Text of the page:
Tap Cards Out: How L.A. Metro Normalizes Policing, Jailing, Penalizing People of Color

Metro Red Line; Civic Center, Los Angeles

It was the week before Finals at Pasadena City College, Spring 2011, and my class in the morning was having a potluck that day to celebrate the end of the semester. I was on the Metro Gold Line heading Northeast to Memorial Park, where I planned to get off to find the sweets for the occasion somewhere on Colorado boulevard.

It was supposed to be a time to celebrate the end of sixteen weeks of class that Spring, but on the train that morning, I was actually under a lot of stress. The following week exams were coming up, and the result of one test in particular, for my statistics class, would determine whether I’d get to transfer out of PCC or have to stay another semester to retake the course. I had applied to universities earlier in the school-­year, and had actually just gotten an acceptance letter from SF State for the Fall semester of 2011.

Unfortunately, I doubted that I’d be going to SF State that fall, as I’d only accumulated lackluster grades in my Statistics class up to that second to last week of class, and as it was extremely unlikely that I’d be able to turn the whole thing around during Finals. In fact, I hardly even liked my chances to so much as pass the final exam, but had decided to keep my head up anyway, at least until I actually saw the results.

On the morning of the incident, however, I just couldn’t help but feel anxious about what was in store for me following the end of the potluck with Finals and the semester. I regretted not making more time to study the coursework, and dreaded the thought of how to tell mom, my greatest advocate, that I’d actually have to stay another full year at PCC. I originally envisioned myself at PCC for just two years, but was then en route to four; I couldn’t help but feel like I let myself down.

In other words, it was just one of those long, dreadful mornings that spring up in a person’s life every once in a while as the train approached the Memorial Park station when a sheriff deputy stepped onto the car, asking everyone to take their passes or tap cards out. The officer was a Latina woman, and I remember that she asked for everyone’s tap cards in a calm and polite manner, but that I still felt uncomfortable, since ­going as far back as I can remember I’d always been made uneasy when asked for proof of my payment while riding the subway, feeling it was an unnecessary form of surveillance.

On the train that morning with my head spinning about Finals, I felt no less uneasy, but when the officer walked over to my seat, even if grudgingly, ­ I took out my tap card and showed it to her. She took the card, scanned it, and then walked away, and while the whole encounter lasted for just a few seconds, it filled me with distaste; I felt like I’d just been harassed, and like there was nothing more I could use in that moment than the walk I’d embark on for the pastries to get for the potluck.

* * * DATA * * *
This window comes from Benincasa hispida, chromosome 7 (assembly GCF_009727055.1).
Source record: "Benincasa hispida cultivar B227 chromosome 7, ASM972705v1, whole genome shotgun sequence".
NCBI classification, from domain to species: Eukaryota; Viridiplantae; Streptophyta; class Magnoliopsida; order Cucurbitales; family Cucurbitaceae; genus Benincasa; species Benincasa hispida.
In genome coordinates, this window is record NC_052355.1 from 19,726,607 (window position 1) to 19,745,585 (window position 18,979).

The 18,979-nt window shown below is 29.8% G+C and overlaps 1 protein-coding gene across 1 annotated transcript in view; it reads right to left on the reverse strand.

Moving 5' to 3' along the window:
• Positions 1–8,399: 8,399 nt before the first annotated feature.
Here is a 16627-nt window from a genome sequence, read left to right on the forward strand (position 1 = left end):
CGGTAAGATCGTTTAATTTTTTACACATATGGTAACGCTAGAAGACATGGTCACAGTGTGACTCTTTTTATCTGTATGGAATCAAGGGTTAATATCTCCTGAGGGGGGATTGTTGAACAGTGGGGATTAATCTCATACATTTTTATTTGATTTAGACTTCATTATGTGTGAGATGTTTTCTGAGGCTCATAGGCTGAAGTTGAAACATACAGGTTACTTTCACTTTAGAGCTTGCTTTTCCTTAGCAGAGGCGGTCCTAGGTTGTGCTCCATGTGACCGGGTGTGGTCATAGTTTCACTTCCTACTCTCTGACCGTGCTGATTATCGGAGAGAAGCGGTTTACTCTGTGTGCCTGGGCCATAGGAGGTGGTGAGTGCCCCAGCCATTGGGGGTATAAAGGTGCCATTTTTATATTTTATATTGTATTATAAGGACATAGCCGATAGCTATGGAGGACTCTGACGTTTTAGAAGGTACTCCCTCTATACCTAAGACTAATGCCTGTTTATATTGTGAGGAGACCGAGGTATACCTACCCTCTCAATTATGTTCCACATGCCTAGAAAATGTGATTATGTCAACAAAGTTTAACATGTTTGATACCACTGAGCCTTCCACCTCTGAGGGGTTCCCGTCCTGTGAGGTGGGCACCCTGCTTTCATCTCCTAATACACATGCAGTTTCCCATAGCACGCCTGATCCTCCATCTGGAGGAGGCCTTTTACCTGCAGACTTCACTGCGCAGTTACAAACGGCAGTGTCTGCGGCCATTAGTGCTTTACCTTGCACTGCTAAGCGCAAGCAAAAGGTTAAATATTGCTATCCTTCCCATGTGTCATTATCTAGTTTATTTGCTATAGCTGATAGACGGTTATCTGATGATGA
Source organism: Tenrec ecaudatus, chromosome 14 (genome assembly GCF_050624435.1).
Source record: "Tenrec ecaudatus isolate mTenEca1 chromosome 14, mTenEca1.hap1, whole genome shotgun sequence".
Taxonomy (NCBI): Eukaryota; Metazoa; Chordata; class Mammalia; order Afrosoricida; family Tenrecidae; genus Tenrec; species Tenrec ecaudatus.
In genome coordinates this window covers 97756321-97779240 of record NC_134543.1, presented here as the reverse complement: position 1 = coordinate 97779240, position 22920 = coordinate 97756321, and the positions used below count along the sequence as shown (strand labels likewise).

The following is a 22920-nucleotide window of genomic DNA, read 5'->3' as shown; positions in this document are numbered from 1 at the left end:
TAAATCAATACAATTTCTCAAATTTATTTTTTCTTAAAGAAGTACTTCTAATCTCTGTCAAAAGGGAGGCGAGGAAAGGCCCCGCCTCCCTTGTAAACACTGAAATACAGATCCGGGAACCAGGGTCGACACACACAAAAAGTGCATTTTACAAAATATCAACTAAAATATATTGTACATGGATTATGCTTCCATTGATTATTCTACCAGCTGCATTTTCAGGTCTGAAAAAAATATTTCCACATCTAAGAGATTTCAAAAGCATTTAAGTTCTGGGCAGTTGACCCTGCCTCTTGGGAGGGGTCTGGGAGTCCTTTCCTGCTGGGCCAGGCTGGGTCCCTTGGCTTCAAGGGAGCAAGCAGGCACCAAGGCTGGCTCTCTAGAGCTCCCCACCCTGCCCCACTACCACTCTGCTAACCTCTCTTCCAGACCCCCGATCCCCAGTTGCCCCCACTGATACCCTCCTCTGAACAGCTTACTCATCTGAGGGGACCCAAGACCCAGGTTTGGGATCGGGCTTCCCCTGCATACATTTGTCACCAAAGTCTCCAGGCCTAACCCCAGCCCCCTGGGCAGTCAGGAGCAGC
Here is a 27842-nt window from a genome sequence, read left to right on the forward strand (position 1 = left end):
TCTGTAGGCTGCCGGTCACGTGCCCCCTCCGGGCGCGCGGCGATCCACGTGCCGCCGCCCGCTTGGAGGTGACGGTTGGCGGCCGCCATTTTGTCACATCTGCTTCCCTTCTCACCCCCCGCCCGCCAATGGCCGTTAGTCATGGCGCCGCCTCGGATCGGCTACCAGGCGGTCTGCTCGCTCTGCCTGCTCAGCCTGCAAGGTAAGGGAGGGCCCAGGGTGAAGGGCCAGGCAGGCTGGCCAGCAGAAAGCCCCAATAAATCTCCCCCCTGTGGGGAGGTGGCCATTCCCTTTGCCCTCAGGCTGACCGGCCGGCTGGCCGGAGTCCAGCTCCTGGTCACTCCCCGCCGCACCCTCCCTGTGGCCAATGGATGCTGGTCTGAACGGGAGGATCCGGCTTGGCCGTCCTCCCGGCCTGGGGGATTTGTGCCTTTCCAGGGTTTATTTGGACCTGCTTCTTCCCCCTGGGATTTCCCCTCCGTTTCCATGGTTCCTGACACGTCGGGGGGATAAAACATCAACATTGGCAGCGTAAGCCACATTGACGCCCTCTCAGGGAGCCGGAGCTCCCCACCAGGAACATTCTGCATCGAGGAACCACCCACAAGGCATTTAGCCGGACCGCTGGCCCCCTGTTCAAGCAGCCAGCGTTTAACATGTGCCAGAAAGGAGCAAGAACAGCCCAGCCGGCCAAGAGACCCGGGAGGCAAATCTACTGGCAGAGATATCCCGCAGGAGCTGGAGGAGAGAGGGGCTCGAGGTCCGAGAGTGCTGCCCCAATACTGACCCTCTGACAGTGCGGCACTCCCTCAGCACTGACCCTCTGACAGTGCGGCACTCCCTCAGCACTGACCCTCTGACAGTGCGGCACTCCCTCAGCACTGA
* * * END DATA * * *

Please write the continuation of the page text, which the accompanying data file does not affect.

When the train arrived at Memorial Park, then, I was grateful to leave it behind and go on about my way. That is, until after stepping out of the car, when I noticed that two more sheriffs were standing on the exit out of the subway station asking to see tap cards. Their presence at the edge of the platform impeded people from getting through, forming a small cluster of traffic in front of the exit.

I knew by then that I was going to be late to my class that morning to pick up the pastries, but on seeing the two other sheriffs there, I felt that the commute was quickly becoming much more difficult than it needed to be. I was already bothered, after all, not just on a personal level, but also from the encounter with the officer from the car, and therefore felt it wasn’t right that I had to take out my tap card for yet another sheriff to scan again. Of course, the officers at the exit couldn’t possibly know that one of their colleagues had just checked tap cards, but it didn’t matter to me: by then I had concluded that it was in fact just harassment.

It’s in that moment that I made a hotheaded, arrogant decision, resolving to walk past the crowd of commuters clustered in front of the officers to dash through the exit and thereby subvert the officers’s request to scan my pass.

I can still remember my body tensing before I decided to swerve through the crowd en route to the exit. I told myself that it was only right to make my way out of the station the way I always did,­ in a hurry. I also thought to myself that even if the sheriff deputies were “only” checking for proof of payment, it was still unfair, since regardless of whether passengers paid for the subway or not, if they didn’t pose a threat to anyone, I couldn’t see why they should be stopped. The only danger, in my mind, was the one posed by the sheriffs and their arms, not the other way around.